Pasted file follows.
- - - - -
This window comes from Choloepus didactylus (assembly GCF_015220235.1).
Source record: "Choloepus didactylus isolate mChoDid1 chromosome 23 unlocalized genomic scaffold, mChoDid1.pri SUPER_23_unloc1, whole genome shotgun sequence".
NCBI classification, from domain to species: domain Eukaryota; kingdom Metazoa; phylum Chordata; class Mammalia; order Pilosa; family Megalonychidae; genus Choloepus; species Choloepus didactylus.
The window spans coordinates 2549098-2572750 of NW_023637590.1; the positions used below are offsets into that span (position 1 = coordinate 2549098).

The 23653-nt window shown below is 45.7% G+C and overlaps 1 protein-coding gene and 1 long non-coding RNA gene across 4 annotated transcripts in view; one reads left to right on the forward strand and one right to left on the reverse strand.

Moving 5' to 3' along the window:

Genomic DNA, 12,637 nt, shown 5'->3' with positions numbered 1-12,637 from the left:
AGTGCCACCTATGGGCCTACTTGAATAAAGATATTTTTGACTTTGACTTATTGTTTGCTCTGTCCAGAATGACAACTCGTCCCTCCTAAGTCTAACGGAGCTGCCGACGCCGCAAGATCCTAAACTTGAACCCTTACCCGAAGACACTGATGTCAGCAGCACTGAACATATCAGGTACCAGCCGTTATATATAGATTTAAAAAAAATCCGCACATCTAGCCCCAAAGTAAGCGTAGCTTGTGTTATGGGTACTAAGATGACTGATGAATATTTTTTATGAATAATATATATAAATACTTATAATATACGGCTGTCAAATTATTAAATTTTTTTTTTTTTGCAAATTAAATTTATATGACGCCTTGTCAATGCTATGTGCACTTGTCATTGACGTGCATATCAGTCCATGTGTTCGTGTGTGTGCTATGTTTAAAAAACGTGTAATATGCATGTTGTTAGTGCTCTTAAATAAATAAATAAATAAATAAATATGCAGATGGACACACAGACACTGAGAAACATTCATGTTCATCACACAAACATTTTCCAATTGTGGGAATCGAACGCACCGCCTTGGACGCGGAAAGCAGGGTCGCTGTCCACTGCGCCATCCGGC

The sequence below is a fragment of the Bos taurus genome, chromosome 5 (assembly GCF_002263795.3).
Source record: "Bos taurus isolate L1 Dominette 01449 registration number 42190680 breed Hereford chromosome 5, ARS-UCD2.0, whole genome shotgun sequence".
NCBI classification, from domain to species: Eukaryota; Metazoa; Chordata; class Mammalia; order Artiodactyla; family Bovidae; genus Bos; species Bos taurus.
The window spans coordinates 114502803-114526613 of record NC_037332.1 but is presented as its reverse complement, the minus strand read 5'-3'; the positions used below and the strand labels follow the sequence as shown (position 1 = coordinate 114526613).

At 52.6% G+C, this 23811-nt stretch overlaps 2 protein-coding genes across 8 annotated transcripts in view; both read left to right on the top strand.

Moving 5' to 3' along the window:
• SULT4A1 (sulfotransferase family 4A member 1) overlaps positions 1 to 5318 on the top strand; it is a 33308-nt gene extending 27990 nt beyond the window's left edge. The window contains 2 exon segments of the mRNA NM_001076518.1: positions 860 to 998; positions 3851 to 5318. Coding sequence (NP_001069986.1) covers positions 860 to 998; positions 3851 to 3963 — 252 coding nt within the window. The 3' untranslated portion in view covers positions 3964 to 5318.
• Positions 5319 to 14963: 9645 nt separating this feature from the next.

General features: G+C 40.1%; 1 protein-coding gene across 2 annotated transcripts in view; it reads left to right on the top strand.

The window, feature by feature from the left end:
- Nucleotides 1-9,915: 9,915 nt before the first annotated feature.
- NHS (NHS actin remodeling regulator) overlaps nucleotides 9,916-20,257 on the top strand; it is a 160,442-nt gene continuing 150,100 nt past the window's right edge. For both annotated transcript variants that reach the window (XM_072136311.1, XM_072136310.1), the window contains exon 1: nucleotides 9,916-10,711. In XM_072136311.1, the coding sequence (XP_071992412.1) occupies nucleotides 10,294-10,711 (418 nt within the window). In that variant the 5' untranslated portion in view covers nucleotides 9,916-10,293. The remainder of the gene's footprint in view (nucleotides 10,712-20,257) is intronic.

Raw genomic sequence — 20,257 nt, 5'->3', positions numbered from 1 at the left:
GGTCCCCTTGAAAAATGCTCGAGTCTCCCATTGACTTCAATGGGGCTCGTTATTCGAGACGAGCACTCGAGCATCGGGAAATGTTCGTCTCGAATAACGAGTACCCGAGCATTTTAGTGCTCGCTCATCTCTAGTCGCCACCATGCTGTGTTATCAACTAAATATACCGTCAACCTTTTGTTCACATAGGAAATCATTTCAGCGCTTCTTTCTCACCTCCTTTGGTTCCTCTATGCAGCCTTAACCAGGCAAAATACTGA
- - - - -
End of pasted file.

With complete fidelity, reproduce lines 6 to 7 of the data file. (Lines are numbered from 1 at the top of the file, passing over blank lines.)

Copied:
Moving 5' to 3' along the window:

Genomic DNA, 12,637 nt, shown 5'->3' with positions numbered 1-12,637 from the left: